As software seeps into every nook and cranny of the enterprise, the metrics to which IT software developers are held tend to focus on function and time to completion: Does the application do what the customer needs it to do? Can the developer get it done faster?
On the other hand, the structural integrity of the software -- its maintainability, reliability, performance efficiency and security -- often goes unanalyzed until a problem arises. This happens because software quality measures that reach all the way down to the code have been, well, hard to measure.
At least, that's the view of the Consortium for IT Software Quality (CISQ). This global group of IT executives, software vendors, outsourcing providers and systems integrators was formed two years ago under the auspices of two organizations dedicated to improving software engineering: the Object Management Group (OMG) and the Software Engineering Institute, or SEI.
CISQ's goal is to introduce standard metrics for evaluating and benchmarking software quality and size, with an emphasis on automation. One major hurdle in software measurement has been the difficulty of analyzing the structural properties of the code manually, said Bill Curtis, director of CISQ.
"That is very expensive and as a result, people simply don't take these measures as often as they should in order to use them to control their software quality," said Curtis, who is also co-author of the Capability Maturity Model, or CMM, approach to software development and chief scientist at CAST Inc., a software analysis and measurement vendor headquartered in New York. Current measures for assessing software quality manually are not defined to a level where they can be automated, and they end up being subjective -- therefore, not repeatable. "It is impossible to do benchmarking when we have measures that have a lot of subjectivity in them," he said.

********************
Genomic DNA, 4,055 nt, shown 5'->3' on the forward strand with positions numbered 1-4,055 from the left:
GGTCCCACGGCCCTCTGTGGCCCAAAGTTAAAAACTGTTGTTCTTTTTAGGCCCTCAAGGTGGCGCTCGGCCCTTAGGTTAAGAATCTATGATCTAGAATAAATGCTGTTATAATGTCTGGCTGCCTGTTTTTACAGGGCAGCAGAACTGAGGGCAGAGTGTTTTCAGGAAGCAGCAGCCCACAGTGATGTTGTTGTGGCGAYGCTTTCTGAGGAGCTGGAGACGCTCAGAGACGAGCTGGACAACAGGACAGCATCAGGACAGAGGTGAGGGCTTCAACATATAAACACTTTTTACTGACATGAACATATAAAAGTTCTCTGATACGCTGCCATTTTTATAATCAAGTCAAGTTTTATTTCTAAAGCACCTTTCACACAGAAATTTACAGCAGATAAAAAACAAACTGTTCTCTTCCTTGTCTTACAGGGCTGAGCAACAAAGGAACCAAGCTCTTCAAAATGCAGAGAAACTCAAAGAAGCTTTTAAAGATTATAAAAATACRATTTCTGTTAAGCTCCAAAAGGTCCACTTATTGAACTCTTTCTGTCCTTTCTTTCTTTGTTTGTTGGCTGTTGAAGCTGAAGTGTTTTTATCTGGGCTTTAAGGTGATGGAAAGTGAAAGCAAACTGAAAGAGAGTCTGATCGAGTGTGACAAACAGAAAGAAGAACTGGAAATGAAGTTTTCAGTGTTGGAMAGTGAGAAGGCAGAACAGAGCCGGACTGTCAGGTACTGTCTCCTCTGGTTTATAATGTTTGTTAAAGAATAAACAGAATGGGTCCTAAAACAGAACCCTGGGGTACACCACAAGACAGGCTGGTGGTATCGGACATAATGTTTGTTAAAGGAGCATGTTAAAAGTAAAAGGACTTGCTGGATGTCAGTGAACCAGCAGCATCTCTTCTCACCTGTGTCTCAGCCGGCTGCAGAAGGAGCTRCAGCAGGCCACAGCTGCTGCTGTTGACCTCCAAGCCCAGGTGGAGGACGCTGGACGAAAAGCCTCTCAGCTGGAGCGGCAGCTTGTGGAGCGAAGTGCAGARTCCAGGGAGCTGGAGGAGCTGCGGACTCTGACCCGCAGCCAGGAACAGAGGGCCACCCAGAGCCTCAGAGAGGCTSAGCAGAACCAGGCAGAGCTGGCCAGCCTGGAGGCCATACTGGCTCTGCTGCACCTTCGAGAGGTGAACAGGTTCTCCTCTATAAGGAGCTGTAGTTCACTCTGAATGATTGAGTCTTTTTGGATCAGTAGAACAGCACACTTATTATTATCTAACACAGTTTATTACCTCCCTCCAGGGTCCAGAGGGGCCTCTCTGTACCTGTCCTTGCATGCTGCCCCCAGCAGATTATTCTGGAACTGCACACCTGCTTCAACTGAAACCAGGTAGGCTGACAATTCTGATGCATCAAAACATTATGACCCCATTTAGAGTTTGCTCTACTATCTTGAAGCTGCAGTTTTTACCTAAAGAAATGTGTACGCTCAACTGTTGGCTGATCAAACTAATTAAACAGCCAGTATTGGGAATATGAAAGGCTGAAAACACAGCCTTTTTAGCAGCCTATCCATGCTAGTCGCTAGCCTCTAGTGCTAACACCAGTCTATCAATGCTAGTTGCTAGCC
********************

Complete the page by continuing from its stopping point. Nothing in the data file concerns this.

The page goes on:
Reducing the cost and risk of flawed software code
If it costs a lot to assess software quality manually, glossing over structural issues in software development also exacts a cost. In some shops, rework is 30% to 50% of the total cost of application development, according to CISQ. Maintaining flawed software code accounts for another big chunk of the total cost. Hackers find ways into the system through security holes. The implications are not lost on CIOs, Curtis said. IT leaders cite software failure as their largest risk, "far more than terrorism or natural disaster or other kinds of risks," he contends. These failures include software outages, performance degradation, security breaches and data corruption.
"We need to raise the awareness of what software quality is, how it can be achieved, what these attributes mean and the cost to the business of failures in IT software quality," Curtis said.
With the business demand for IT cost transparency growing more intense, CISQ believes that IT organizations will welcome the new, automatable software quality metrics and use them in these ways:
- IT executives will use the software quality metrics to assess their application portfolio and in particular, gain insight into the applications the business depends on. Benchmarking against an industry standard will help CIOs decide which applications to move forward and which to retire, as well as estimate the cost of those actions.
- Project managers will use the quality metrics and the identification of anti-patterns, or best practice violations, to manage their project applications and measure the growth of quality over the life of an application.
- Developers will use the metrics to drill down into and remediate problems in code.
- Vendor managers will use the metrics in service-level agreements with outsourcers and system integrators to gain visibility into the quality of the code they are getting back.
Is there resistance to software quality metrics and tools?